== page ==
The current exhibition at the Solomon R. Guggenheim Museum, "The Third Mind: American Artists Contemplate Asia, 1860-1989" is in many ways a bold take on the "group show" genre. Not focused on a particular era, style or group of artists, Senior Curator for Asian Art Alexandra Munroe has instead created a sweeping show of over 110 artists around an idea as ethereal and subjective as cultural "contemplation." The show's thesis, that "vanguard artists consistently looked toward 'the East' to forge an independent artistic identity that would define the modern age -- and the modern mind -- through a new understanding of existence, nature, and consciousness" certainly seems timely in this era of rampant globalization, but it simultaneously opens the door to a host of debatable issues around cultural appropriation.
The broad scope and variety of art forms covered under this broad thematic umbrella, from paintings of James McNeill Whistler and Mary Cassatt through multimedia works of Tehching Hsieh and Laurie Anderson, creates a compelling alternate to the usually mono-cultural narrative of Art History. For those of us interested particularly in time-based media, it also provides a compelling context through which to view issues such as duration, notation, communication systems, and networking that are so prevalent in time-based forms.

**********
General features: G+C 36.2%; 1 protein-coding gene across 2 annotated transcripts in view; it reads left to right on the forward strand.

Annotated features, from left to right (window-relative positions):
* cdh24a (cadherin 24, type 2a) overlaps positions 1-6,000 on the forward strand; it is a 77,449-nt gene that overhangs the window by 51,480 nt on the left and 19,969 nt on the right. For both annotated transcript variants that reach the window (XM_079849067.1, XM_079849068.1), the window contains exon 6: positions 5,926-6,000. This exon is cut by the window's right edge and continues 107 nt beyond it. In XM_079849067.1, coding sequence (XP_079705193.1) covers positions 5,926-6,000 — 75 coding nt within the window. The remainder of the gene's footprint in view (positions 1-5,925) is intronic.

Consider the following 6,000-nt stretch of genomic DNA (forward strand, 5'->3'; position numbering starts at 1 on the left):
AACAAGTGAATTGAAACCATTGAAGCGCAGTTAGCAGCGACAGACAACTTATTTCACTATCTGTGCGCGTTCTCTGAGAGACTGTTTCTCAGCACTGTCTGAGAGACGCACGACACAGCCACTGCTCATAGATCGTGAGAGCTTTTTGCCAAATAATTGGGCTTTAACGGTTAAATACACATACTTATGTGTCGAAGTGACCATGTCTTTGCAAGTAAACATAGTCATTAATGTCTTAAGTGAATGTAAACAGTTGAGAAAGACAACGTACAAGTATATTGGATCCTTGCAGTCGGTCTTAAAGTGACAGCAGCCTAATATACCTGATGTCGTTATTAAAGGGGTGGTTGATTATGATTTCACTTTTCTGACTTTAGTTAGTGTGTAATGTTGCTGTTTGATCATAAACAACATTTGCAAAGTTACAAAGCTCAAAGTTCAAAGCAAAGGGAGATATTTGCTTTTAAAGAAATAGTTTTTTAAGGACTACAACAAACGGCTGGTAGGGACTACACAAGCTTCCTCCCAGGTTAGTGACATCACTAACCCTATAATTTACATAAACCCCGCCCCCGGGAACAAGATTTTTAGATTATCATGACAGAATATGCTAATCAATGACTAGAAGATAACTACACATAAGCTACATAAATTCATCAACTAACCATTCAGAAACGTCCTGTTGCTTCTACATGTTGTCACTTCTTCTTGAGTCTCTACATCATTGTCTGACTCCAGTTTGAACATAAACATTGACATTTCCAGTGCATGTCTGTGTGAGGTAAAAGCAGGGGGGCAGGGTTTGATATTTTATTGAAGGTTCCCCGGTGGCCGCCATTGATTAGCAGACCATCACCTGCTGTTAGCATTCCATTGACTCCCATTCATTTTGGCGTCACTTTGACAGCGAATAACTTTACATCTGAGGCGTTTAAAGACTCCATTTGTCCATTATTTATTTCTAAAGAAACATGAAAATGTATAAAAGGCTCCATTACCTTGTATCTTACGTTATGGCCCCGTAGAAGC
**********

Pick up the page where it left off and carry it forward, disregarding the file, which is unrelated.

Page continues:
This work was created as a response to the open call for Who's Afraid of Blue, Red and Green?, a project sponsored by Creative Time in 2004. Artist Günther Selichar invited participants to submit animations using the colors blue, red and green. Works were then displayed on the "59th Minute: Video Art on the Times Square Astrovision by Panasonic."
Responding to the unease and restlessness of late 1970s Britain, The Fall wrote a song in 1979 declaring the emergence of a "2nd Dark Age." For the two-minute duration of the song, Mark E. Smith rails against the omnipresent political and social inertia of the time, and the lyrics take specific aim at the short sightedness and staleness of hippie politics and spiritualism, which were so ineffective in the face of rising conservatism: "And the commune crapheads sit and whine, While the commons near my birthplace is now a police college"
Fast forward thirty years, and Ben Jones, in his latest exhibition at Deitch, announces another Dark Age, the "New Dark Age." Building off his solo show "Celebrate the New Dark Age" at AMP in Athens, Greece this past Fall, the galleries at Deitch could equally pass as a playground, meditation chamber or rec room. The pervasive feeling that Jones is merely replicating the same stock themes and imagery as if by rote, however, depletes the exhibition of the organic sense of leisure or contemplation often associated with these spaces. In the main room, a gigantic neon Transformer salutes the visitor, Gumby meditates in the center of three televisions, a video projection of the mesmerizing focal point of Space Wars loops incessantly in a far corner, and, in the front room, ladders reminiscent of Chutes and Ladders abound, clownishly oversized neon versions scale the walls or incessantly repeat in eye-popping wallpaper. The ambiance feels much like a commercial window display comprised of motifs from Jones's 1980s childhood.
Indeed, if there is anything "dark" about ...